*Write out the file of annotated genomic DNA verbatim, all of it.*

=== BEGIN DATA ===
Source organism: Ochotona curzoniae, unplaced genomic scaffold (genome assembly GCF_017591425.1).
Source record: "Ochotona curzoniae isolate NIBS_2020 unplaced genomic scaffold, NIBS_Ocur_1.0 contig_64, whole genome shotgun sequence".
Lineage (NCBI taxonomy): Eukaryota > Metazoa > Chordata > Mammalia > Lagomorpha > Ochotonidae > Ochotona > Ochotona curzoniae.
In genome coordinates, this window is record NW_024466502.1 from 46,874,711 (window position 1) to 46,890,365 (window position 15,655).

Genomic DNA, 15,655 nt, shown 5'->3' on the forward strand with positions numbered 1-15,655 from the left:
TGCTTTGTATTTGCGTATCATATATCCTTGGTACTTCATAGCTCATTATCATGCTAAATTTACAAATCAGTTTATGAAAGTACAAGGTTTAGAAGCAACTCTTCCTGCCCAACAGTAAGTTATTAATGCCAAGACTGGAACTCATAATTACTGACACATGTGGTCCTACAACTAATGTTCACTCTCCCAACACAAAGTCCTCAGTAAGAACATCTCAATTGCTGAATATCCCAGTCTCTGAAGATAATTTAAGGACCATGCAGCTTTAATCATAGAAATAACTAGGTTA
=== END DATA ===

Source organism: Ochotona curzoniae, unplaced genomic scaffold (genome assembly GCF_017591425.1).
Source record: "Ochotona curzoniae isolate NIBS_2020 unplaced genomic scaffold, NIBS_Ocur_1.0 contig_64, whole genome shotgun sequence".
Lineage (NCBI taxonomy): Eukaryota > Metazoa > Chordata > Mammalia > Lagomorpha > Ochotonidae > Ochotona > Ochotona curzoniae.
In genome coordinates, this window is record NW_024466502.1 from 46,874,711 (window position 1) to 46,890,365 (window position 15,655).

Genomic DNA, 15,655 nt, shown 5'->3' on the forward strand with positions numbered 1-15,655 from the left:
TGCTTTGTATTTGCGTATCATATATCCTTGGTACTTCATAGCTCATTATCATGCTAAATTTACAAATCAGTTTATGAAAGTACAAGGTTTAGAAGCAACTCTTCCTGCCCAACAGTAAGTTATTAATGCCAAGACTGGAACTCATAATTACTGACACATGTGGTCCTACAACTAATGTTCACTCTCCCAACACAAAGTCCTCAGTAAGAACATCTCAATTGCTGAATATCCCAGTCTCTGAAGATAATTTAAGGACCATGCAGCTTTAATCATAGAAATAACTAGGTTA